Mobile Phone Law

Fifth anniversary on Monday - but drivers still not hanging up

28 November 2008

Monday (1st December) sees the fifth anniversary of it becoming illegal to drive while using a hand-held mobile phone and, although the message must have been heard by drivers, many can still be seen on the phone, says the AA.

Before the law was introduced, back in 2003, 1.5 per cent of car drivers and 2.3 per cent of van, lorry and other drivers used hand-held phones.

By summer 2007 these had fallen to 1.0 per cent for car drivers, and had actually risen to 2.4 per cent for the other drivers.

These changes in behaviour happened while related laws were made more severe - the use of a hand-held phone while driving became an endorseable offence while dangerous driving and "causing death" laws now almost inevitably result in a prison sentence for drivers who were on the phone when involved in a fatal accident.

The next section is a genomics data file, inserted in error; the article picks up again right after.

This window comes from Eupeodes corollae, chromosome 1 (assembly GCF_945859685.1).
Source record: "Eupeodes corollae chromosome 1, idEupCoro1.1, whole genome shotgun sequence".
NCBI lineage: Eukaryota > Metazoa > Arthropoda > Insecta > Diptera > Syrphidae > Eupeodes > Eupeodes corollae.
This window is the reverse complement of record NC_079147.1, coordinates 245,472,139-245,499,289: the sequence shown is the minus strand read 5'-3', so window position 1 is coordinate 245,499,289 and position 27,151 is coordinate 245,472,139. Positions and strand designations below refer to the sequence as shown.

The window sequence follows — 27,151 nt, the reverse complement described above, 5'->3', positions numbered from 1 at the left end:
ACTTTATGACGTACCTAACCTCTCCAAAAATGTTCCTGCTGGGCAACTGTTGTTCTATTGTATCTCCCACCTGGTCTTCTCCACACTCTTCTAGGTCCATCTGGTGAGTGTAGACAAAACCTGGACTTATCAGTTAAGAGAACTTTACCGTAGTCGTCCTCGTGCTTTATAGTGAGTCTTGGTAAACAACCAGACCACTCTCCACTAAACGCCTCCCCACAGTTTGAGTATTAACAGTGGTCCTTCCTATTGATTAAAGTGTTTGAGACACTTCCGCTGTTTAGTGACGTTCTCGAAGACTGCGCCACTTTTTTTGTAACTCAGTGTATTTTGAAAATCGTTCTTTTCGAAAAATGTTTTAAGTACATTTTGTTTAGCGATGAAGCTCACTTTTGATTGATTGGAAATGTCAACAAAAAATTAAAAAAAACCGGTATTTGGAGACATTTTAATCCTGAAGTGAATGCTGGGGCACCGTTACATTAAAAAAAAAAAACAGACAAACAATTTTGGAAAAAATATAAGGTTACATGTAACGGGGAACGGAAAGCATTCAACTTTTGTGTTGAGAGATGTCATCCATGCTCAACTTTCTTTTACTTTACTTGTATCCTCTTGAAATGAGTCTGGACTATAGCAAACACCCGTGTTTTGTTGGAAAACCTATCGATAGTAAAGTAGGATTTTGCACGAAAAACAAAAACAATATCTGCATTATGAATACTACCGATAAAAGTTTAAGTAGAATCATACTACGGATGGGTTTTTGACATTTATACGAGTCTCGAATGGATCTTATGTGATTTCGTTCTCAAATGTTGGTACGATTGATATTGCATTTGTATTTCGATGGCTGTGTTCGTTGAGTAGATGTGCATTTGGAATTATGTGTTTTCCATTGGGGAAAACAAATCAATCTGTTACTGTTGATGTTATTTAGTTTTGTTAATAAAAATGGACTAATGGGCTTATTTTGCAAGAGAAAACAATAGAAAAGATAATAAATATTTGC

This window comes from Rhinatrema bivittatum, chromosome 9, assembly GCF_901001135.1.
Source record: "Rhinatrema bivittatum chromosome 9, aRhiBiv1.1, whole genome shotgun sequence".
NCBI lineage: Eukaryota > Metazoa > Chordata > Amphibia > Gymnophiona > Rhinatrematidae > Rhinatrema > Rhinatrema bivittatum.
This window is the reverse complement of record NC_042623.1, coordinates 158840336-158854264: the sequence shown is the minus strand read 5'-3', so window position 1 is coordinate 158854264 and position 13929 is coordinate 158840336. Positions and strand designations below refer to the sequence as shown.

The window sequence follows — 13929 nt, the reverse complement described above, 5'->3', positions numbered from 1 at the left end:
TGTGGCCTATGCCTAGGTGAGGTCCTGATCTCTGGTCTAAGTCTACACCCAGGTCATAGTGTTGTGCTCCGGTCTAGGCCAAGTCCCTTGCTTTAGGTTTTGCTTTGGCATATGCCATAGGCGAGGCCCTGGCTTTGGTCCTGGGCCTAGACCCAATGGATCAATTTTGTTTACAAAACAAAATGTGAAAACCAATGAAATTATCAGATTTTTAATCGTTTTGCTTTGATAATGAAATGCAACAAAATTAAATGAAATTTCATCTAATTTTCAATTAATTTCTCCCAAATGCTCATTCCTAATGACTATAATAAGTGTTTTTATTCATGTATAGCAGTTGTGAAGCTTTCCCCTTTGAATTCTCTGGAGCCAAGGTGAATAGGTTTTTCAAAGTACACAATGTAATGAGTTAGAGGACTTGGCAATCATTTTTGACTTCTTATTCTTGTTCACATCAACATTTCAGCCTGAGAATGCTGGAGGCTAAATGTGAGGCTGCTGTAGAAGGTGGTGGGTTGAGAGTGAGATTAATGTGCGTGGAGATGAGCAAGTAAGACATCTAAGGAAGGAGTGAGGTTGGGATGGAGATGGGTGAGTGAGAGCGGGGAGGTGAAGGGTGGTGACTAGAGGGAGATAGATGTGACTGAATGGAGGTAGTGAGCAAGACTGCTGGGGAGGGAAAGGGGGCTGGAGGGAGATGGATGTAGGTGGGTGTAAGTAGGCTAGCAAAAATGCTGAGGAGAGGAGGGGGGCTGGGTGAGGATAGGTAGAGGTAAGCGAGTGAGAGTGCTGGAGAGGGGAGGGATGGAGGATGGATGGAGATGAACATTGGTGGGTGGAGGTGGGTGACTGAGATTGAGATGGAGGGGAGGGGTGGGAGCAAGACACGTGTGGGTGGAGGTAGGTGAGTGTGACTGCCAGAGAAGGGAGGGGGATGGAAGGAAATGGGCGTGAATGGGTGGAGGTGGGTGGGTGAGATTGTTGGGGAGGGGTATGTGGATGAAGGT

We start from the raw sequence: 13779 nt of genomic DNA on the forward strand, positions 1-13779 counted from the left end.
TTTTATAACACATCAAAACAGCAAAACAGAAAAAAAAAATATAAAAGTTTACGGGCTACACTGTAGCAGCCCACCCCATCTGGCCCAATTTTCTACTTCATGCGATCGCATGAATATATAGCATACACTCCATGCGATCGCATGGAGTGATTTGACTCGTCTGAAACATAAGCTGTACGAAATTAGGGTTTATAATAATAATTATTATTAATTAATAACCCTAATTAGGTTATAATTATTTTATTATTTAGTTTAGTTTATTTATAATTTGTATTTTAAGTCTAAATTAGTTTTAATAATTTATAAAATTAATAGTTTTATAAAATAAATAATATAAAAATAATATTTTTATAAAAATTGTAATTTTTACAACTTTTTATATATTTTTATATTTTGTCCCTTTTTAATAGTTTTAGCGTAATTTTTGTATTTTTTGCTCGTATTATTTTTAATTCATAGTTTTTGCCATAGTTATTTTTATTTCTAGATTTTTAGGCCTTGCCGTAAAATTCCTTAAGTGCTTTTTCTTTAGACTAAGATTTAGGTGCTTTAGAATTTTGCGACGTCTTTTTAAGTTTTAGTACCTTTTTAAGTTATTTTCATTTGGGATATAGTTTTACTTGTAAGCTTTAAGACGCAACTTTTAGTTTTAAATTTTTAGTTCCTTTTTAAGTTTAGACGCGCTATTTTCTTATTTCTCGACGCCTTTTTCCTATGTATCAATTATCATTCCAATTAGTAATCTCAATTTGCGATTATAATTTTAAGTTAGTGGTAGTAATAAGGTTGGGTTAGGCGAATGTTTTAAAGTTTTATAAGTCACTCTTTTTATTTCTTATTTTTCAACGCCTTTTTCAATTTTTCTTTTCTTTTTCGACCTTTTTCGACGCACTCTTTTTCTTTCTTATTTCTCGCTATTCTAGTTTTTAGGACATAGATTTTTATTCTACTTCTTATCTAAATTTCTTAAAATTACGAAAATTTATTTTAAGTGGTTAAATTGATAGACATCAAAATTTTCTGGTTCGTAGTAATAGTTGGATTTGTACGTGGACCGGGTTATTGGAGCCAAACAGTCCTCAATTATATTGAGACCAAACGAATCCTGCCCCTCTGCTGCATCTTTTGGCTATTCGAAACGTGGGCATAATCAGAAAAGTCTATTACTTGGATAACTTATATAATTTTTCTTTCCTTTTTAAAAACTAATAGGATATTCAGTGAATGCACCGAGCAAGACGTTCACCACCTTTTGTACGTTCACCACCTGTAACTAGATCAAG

Additionally, new corporate manslaughter laws pressure employers to dissuade their employees from using a phone. On top of that, some 170,000 drivers were caught breaking the law in 2006.

AA comment

"This is a law that nearly everyone supports, yet despite the risk of severe punishment many drivers break. It is a law that many people think is unenforced, yet thousands have been penalised for breaking," says AA President Edmund King.

"But ultimately what it shows is that the public have few qualms about breaking a law that they think is unenforced, and that to make our roads safer and better places we need more traffic police concentrating on wilful bad driving".

Join the discussion in the AA zone


28 November 2008